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Mon Feb 1, 2021, 07:03 PM

Happy Imbolc!

Tonight is the eve of Imbolc, the festival of the waxing light. Days are visibly longer. This is the midpoint between the winter solstice and the spring equinox.

Here is some information on the Celtic origin of Imbolc. The first link includes ways to celebrate. - Wicked Blue


Imbolc

Date: February 1st and/or 2nd

Other Names: Oimelc, Candlemas, St. Brigid's Day, St. Brigit's Day

Pronunciations: IM-blk

As with all Old Tradition observances, this holiday is usually celebrated beginning at sundown on February 1 and continuing through the day of February 2. Imbolc means in the belly of the Mother because that is where seeds are beginning to stir as it is Spring.

Another name for this holiday is Oimelc, meaning milk of ewes since it is also the traditional lambing season in the old world. Herd animals have either given birth to the first offspring of the year or their wombs are swollen and the milk of life is flowing into their teats and udders. It is the time of Blessing of the seeds and consecration of agricultural tools. It marks the center point of the dark half of the year.

This holiday is especially sacred to the Celtic Fire Goddess, Brigit, patron of smithcraft, healing, midwifery, and poetry. It is the festival of the Maiden, for from this day to March 21st, it is her season to prepare for growth and renewal. The Maiden is honored, as the Bride, on this Sabbat. Straw Brideo'gas (corn dollies) are created from oat or wheat straw and placed in baskets with white flower bedding. Young girls then carry the Brideo'gas door to door, and gifts are bestowed upon the image from each household. Afterwards at the traditional feast, the older women make special acorn wands for the dollies to hold, and in the morning the ashes in the hearth are examined to see if the magic wands left marks as a good omen. Brighid's Crosses are fashioned from wheat stalks and exchanged as symbols of protection and prosperity in the coming year. Home hearth fires are put out and re-lit, and a besom is place by the front door to symbolize sweeping out the old and welcoming the new. Candles are lit and placed in each room of the house to honor the re-birth of the Sun.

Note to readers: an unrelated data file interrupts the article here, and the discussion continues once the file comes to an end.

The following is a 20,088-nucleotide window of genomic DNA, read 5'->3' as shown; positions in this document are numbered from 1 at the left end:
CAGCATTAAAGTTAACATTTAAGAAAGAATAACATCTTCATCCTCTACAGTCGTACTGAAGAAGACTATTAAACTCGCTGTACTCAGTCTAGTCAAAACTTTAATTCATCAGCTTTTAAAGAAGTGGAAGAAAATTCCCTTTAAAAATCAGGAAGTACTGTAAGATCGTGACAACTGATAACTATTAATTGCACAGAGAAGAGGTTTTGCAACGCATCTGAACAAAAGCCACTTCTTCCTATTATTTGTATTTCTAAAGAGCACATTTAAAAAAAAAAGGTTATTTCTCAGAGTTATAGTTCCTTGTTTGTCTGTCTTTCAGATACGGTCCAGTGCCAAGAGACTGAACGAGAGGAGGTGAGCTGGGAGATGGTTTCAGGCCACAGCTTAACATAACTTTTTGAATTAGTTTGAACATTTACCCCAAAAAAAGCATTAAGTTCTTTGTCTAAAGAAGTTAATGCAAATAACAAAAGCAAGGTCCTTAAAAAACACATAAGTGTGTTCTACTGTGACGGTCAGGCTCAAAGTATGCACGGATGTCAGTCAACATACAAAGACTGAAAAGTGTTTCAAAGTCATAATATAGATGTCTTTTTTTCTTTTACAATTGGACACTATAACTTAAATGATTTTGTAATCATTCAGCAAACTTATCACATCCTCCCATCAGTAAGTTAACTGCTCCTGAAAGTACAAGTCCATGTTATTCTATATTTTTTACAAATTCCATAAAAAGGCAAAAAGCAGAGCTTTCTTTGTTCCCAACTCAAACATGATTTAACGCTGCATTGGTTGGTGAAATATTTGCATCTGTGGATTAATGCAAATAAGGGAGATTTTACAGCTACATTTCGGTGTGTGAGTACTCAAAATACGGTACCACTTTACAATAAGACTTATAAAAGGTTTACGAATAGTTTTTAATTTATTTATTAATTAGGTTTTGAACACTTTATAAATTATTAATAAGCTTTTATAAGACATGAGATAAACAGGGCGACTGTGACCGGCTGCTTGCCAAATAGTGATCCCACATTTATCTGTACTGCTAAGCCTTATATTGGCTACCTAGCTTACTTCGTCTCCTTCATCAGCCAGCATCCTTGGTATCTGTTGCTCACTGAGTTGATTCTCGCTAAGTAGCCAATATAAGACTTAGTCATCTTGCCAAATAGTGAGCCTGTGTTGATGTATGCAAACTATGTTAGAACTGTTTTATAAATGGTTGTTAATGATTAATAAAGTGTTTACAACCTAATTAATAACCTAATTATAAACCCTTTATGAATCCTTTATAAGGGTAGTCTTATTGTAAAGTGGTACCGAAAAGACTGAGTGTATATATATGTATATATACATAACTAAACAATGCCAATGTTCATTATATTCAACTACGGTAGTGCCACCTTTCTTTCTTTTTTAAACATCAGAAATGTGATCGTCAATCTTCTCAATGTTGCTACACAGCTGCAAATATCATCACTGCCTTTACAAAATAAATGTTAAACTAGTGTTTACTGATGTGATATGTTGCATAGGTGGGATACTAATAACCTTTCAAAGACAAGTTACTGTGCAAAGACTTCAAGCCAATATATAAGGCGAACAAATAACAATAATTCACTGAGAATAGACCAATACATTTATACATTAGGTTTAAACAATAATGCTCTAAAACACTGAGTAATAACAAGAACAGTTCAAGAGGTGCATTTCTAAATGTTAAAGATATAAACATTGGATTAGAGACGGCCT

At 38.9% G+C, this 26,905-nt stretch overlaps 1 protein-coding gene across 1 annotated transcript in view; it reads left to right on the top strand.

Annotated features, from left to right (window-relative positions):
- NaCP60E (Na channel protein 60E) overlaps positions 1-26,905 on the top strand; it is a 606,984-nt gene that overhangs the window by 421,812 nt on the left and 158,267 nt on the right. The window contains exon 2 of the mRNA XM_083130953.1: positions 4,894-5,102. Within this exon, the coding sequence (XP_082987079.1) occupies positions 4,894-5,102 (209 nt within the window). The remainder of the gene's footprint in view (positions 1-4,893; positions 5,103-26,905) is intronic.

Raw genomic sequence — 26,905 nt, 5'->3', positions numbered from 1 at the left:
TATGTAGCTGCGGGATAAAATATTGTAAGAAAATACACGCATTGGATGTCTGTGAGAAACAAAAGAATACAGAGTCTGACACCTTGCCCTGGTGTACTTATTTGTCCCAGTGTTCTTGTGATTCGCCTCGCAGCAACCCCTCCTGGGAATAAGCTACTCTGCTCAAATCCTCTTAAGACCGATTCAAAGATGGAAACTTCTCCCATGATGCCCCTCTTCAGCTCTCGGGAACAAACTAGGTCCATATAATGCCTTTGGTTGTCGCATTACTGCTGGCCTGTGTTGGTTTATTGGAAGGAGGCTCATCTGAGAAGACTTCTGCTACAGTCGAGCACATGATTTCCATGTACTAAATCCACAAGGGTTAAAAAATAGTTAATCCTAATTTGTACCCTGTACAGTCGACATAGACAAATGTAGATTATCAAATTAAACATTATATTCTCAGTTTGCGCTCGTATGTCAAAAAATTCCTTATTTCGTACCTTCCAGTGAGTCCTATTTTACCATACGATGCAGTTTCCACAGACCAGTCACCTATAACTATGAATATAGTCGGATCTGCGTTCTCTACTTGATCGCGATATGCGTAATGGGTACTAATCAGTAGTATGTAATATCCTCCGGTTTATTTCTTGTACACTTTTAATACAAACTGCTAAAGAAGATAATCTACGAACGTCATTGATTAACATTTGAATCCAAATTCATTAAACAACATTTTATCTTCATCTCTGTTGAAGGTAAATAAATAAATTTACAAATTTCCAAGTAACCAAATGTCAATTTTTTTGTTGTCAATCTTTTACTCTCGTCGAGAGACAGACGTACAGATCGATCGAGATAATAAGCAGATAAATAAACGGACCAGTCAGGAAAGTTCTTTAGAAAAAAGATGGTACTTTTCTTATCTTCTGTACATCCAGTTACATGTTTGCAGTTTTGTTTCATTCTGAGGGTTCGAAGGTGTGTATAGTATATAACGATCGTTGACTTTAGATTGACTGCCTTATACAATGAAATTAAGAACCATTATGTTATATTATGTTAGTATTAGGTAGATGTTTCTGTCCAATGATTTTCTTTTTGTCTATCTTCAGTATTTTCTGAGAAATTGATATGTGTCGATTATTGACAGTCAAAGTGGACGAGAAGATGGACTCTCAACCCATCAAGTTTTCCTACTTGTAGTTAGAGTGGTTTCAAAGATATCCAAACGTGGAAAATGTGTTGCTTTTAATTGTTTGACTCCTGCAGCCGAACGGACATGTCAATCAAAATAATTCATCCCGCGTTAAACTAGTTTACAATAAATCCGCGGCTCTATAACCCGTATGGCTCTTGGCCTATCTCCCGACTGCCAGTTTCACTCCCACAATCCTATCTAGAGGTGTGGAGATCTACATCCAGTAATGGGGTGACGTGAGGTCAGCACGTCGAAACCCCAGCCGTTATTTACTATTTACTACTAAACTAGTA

More
https://www.wicca.com/pagan-holidays/imbolc.html

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Also:
Fire Deities of the Celts
The two most popular deities of the ancient Celts were Brighid/Bride/Brigantia and Lugh/Lugus/Llew. Both were deities of brightness and fire. Lugh was not a Sun God as is popularly supposed; he represented brilliance in craft and in thinking and was called "master of every art." Similarly, Brighid was a Fire Goddess, mistress or patroness of arts. She was a Goddess of Healing, Smith Craft (a magical art in ancient times), and Poetry, and also a patroness of mothers (because to be a mother was to be a mistress of every art to at least a small extent).

Brighid was the Goddess invoked at Imbolc, the great Fire Festival of February 1 that celebrated the lactation of the ewes.

https://www.llewellyn.com/journal/article/2275

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Also see: https://en.wikipedia.org/wiki/Imbolc

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Reply Happy Imbolc! (Original post)
Wicked Blue Feb 2021 OP
soothsayer Feb 2021 #1
MontanaMama Feb 2021 #2
Wicked Blue Feb 2021 #3
MontanaMama Feb 2021 #4

Response to Wicked Blue (Original post)

Mon Feb 1, 2021, 11:24 PM

1. Ah, candlemas (and Groundhog Day) and than you for this other cool info

Very interesting

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Response to Wicked Blue (Original post)

Tue Feb 2, 2021, 11:49 AM

2. Happy Imbolc to you all.

I celebrate it but living in MT, it doesnít feel like spring is stirring on any level. The days are getting longer, however and that feels wonderful. With the longer days, my chickens egg production picks up which I welcome. I placed beautiful antique brooms by all my outside doors last night in acknowledgment of Imbolc.

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Response to MontanaMama (Reply #2)

Tue Feb 2, 2021, 11:53 AM

3. Your broom idea is lovely

One small thing I've done with brooms is to set one bristle-end up outside the house all year round to keep away demons, like GWP and the Orange Traitor.

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Response to Wicked Blue (Reply #3)

Tue Feb 2, 2021, 12:00 PM

4. I love that!

I collect brooms and display some of them bristle end up in a corner of my kitchen so I can see them... theyíre just so beautiful. Iíve read that this practice could deter visitors and Iíve fretted a little about that. However, I guess itís all about intention and I prefer the intention of keeping dark energy away so Iím going to adopt that and enjoy my upside down brooms even more.

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